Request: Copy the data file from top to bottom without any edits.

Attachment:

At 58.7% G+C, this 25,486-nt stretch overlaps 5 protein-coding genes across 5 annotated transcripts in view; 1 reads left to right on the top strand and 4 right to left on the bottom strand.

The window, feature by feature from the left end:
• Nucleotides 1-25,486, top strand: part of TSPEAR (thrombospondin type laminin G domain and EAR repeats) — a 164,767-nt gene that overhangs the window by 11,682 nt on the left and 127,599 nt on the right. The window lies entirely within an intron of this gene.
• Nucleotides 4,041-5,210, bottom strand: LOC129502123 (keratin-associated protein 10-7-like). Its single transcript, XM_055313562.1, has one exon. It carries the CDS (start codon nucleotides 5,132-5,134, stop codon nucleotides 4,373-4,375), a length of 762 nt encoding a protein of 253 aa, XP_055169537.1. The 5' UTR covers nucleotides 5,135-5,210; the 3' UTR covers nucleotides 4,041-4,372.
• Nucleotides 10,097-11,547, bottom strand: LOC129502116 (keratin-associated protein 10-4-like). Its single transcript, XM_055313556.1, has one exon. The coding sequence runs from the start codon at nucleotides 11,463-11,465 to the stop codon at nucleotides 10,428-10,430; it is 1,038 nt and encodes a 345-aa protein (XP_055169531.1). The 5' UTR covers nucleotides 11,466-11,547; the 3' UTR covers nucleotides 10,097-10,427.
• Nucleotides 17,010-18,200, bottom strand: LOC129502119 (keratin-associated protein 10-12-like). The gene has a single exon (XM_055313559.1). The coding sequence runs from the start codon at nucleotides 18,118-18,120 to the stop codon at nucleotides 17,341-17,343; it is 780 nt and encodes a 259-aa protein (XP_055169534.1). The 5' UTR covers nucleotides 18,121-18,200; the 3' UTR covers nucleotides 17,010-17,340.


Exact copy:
At 58.7% G+C, this 25,486-nt stretch overlaps 5 protein-coding genes across 5 annotated transcripts in view; 1 reads left to right on the top strand and 4 right to left on the bottom strand.

The window, feature by feature from the left end:
• Nucleotides 1-25,486, top strand: part of TSPEAR (thrombospondin type laminin G domain and EAR repeats) — a 164,767-nt gene that overhangs the window by 11,682 nt on the left and 127,599 nt on the right. The window lies entirely within an intron of this gene.
• Nucleotides 4,041-5,210, bottom strand: LOC129502123 (keratin-associated protein 10-7-like). Its single transcript, XM_055313562.1, has one exon. It carries the CDS (start codon nucleotides 5,132-5,134, stop codon nucleotides 4,373-4,375), a length of 762 nt encoding a protein of 253 aa, XP_055169537.1. The 5' UTR covers nucleotides 5,135-5,210; the 3' UTR covers nucleotides 4,041-4,372.
• Nucleotides 10,097-11,547, bottom strand: LOC129502116 (keratin-associated protein 10-4-like). Its single transcript, XM_055313556.1, has one exon. The coding sequence runs from the start codon at nucleotides 11,463-11,465 to the stop codon at nucleotides 10,428-10,430; it is 1,038 nt and encodes a 345-aa protein (XP_055169531.1). The 5' UTR covers nucleotides 11,466-11,547; the 3' UTR covers nucleotides 10,097-10,427.
• Nucleotides 17,010-18,200, bottom strand: LOC129502119 (keratin-associated protein 10-12-like). The gene has a single exon (XM_055313559.1). The coding sequence runs from the start codon at nucleotides 18,118-18,120 to the stop codon at nucleotides 17,341-17,343; it is 780 nt and encodes a 259-aa protein (XP_055169534.1). The 5' UTR covers nucleotides 18,121-18,200; the 3' UTR covers nucleotides 17,010-17,340.